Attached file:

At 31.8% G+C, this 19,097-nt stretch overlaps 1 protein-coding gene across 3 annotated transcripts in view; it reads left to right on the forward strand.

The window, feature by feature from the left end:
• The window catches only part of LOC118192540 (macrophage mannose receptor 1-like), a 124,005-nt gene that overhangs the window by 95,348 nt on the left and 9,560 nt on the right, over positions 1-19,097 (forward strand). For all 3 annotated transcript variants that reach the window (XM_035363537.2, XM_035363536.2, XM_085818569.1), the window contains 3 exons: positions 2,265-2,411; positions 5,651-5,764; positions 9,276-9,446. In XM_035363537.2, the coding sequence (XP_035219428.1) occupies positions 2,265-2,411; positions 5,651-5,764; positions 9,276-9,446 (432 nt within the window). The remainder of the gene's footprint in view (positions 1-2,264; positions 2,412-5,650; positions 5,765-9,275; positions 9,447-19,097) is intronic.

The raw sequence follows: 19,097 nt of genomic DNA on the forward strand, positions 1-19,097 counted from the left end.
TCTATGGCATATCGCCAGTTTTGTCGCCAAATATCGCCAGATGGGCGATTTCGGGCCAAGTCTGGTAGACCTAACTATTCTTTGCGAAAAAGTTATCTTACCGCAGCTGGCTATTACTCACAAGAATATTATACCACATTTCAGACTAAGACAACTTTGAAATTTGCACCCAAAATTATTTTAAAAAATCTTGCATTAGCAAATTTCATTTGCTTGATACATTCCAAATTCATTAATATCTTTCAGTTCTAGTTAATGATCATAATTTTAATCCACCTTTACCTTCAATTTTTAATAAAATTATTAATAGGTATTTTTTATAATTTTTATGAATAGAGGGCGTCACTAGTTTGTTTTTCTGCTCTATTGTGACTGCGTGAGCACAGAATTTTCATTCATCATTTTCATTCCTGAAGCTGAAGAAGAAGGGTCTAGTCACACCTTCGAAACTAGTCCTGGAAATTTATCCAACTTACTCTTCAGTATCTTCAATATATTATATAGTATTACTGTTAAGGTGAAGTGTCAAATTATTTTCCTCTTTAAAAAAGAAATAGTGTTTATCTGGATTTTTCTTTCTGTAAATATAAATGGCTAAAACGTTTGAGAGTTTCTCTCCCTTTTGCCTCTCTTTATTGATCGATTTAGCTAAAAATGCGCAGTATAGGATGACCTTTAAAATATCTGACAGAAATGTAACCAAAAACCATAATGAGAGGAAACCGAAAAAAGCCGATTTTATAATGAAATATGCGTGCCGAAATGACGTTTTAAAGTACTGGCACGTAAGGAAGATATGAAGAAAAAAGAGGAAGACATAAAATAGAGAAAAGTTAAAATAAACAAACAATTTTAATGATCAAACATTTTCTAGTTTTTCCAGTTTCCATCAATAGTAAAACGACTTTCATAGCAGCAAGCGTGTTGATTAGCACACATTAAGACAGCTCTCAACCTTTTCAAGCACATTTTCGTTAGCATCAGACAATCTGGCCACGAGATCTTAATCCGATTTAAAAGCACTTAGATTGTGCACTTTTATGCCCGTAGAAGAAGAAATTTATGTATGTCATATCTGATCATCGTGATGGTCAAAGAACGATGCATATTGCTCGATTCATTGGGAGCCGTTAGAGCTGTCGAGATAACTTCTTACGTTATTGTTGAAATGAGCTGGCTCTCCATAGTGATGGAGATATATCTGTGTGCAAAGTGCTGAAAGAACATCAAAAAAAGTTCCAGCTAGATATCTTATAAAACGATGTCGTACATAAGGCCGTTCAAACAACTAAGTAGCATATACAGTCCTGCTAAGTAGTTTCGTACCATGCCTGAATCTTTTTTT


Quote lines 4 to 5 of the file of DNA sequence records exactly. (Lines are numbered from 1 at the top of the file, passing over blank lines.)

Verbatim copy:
The raw sequence follows: 19,097 nt of genomic DNA on the forward strand, positions 1-19,097 counted from the left end.
TCTATGGCATATCGCCAGTTTTGTCGCCAAATATCGCCAGATGGGCGATTTCGGGCCAAGTCTGGTAGACCTAACTATTCTTTGCGAAAAAGTTATCTTACCGCAGCTGGCTATTACTCACAAGAATATTATACCACATTTCAGACTAAGACAACTTTGAAATTTGCACCCAAAATTATTTTAAAAAATCTTGCATTAGCAAATTTCATTTGCTTGATACATTCCAAATTCATTAATATCTTTCAGTTCTAGTTAATGATCATAATTTTAATCCACCTTTACCTTCAATTTTTAATAAAATTATTAATAGGTATTTTTTATAATTTTTATGAATAGAGGGCGTCACTAGTTTGTTTTTCTGCTCTATTGTGACTGCGTGAGCACAGAATTTTCATTCATCATTTTCATTCCTGAAGCTGAAGAAGAAGGGTCTAGTCACACCTTCGAAACTAGTCCTGGAAATTTATCCAACTTACTCTTCAGTATCTTCAATATATTATATAGTATTACTGTTAAGGTGAAGTGTCAAATTATTTTCCTCTTTAAAAAAGAAATAGTGTTTATCTGGATTTTTCTTTCTGTAAATATAAATGGCTAAAACGTTTGAGAGTTTCTCTCCCTTTTGCCTCTCTTTATTGATCGATTTAGCTAAAAATGCGCAGTATAGGATGACCTTTAAAATATCTGACAGAAATGTAACCAAAAACCATAATGAGAGGAAACCGAAAAAAGCCGATTTTATAATGAAATATGCGTGCCGAAATGACGTTTTAAAGTACTGGCACGTAAGGAAGATATGAAGAAAAAAGAGGAAGACATAAAATAGAGAAAAGTTAAAATAAACAAACAATTTTAATGATCAAACATTTTCTAGTTTTTCCAGTTTCCATCAATAGTAAAACGACTTTCATAGCAGCAAGCGTGTTGATTAGCACACATTAAGACAGCTCTCAACCTTTTCAAGCACATTTTCGTTAGCATCAGACAATCTGGCCACGAGATCTTAATCCGATTTAAAAGCACTTAGATTGTGCACTTTTATGCCCGTAGAAGAAGAAATTTATGTATGTCATATCTGATCATCGTGATGGTCAAAGAACGATGCATATTGCTCGATTCATTGGGAGCCGTTAGAGCTGTCGAGATAACTTCTTACGTTATTGTTGAAATGAGCTGGCTCTCCATAGTGATGGAGATATATCTGTGTGCAAAGTGCTGAAAGAACATCAAAAAAAGTTCCAGCTAGATATCTTATAAAACGATGTCGTACATAAGGCCGTTCAAACAACTAAGTAGCATATACAGTCCTGCTAAGTAGTTTCGTACCATGCCTGAATCTTTTTTT